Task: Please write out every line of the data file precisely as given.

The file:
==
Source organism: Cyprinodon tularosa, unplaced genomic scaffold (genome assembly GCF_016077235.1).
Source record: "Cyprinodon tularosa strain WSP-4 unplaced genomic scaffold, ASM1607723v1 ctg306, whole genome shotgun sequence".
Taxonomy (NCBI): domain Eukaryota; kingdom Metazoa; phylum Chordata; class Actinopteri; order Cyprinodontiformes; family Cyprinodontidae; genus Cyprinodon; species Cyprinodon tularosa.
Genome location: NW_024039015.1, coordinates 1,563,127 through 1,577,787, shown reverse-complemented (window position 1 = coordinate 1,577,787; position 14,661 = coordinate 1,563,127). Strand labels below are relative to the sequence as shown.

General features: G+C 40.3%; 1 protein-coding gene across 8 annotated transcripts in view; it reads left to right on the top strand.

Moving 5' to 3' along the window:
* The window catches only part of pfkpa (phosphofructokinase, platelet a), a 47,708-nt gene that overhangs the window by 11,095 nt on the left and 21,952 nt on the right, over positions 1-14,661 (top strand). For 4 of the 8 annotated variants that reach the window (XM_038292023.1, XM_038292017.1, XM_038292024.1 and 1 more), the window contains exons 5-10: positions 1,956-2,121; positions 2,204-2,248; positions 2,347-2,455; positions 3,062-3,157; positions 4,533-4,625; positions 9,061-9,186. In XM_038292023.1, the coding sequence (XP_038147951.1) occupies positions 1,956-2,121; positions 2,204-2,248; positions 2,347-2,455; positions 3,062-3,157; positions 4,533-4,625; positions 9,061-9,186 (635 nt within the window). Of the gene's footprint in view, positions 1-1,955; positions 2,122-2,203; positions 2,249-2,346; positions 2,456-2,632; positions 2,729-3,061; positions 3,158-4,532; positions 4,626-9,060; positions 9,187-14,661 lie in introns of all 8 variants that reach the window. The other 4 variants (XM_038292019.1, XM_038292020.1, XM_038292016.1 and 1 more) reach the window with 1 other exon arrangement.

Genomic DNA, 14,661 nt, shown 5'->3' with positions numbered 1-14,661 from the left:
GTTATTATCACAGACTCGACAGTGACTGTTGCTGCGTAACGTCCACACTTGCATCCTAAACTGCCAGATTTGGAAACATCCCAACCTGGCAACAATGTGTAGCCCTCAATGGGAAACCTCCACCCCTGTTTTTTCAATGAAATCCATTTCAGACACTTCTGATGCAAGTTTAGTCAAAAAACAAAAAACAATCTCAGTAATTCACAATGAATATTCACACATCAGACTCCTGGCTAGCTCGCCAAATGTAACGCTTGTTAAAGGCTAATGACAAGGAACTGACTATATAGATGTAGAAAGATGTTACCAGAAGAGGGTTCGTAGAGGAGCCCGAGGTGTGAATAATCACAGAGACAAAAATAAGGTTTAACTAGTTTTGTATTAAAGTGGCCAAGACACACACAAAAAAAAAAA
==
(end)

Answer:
Source organism: Cyprinodon tularosa, unplaced genomic scaffold (genome assembly GCF_016077235.1).
Source record: "Cyprinodon tularosa strain WSP-4 unplaced genomic scaffold, ASM1607723v1 ctg306, whole genome shotgun sequence".
Taxonomy (NCBI): domain Eukaryota; kingdom Metazoa; phylum Chordata; class Actinopteri; order Cyprinodontiformes; family Cyprinodontidae; genus Cyprinodon; species Cyprinodon tularosa.
Genome location: NW_024039015.1, coordinates 1,563,127 through 1,577,787, shown reverse-complemented (window position 1 = coordinate 1,577,787; position 14,661 = coordinate 1,563,127). Strand labels below are relative to the sequence as shown.

General features: G+C 40.3%; 1 protein-coding gene across 8 annotated transcripts in view; it reads left to right on the top strand.

Moving 5' to 3' along the window:
* The window catches only part of pfkpa (phosphofructokinase, platelet a), a 47,708-nt gene that overhangs the window by 11,095 nt on the left and 21,952 nt on the right, over positions 1-14,661 (top strand). For 4 of the 8 annotated variants that reach the window (XM_038292023.1, XM_038292017.1, XM_038292024.1 and 1 more), the window contains exons 5-10: positions 1,956-2,121; positions 2,204-2,248; positions 2,347-2,455; positions 3,062-3,157; positions 4,533-4,625; positions 9,061-9,186. In XM_038292023.1, the coding sequence (XP_038147951.1) occupies positions 1,956-2,121; positions 2,204-2,248; positions 2,347-2,455; positions 3,062-3,157; positions 4,533-4,625; positions 9,061-9,186 (635 nt within the window). Of the gene's footprint in view, positions 1-1,955; positions 2,122-2,203; positions 2,249-2,346; positions 2,456-2,632; positions 2,729-3,061; positions 3,158-4,532; positions 4,626-9,060; positions 9,187-14,661 lie in introns of all 8 variants that reach the window. The other 4 variants (XM_038292019.1, XM_038292020.1, XM_038292016.1 and 1 more) reach the window with 1 other exon arrangement.

Genomic DNA, 14,661 nt, shown 5'->3' with positions numbered 1-14,661 from the left:
GTTATTATCACAGACTCGACAGTGACTGTTGCTGCGTAACGTCCACACTTGCATCCTAAACTGCCAGATTTGGAAACATCCCAACCTGGCAACAATGTGTAGCCCTCAATGGGAAACCTCCACCCCTGTTTTTTCAATGAAATCCATTTCAGACACTTCTGATGCAAGTTTAGTCAAAAAACAAAAAACAATCTCAGTAATTCACAATGAATATTCACACATCAGACTCCTGGCTAGCTCGCCAAATGTAACGCTTGTTAAAGGCTAATGACAAGGAACTGACTATATAGATGTAGAAAGATGTTACCAGAAGAGGGTTCGTAGAGGAGCCCGAGGTGTGAATAATCACAGAGACAAAAATAAGGTTTAACTAGTTTTGTATTAAAGTGGCCAAGACACACACAAAAAAAAAAA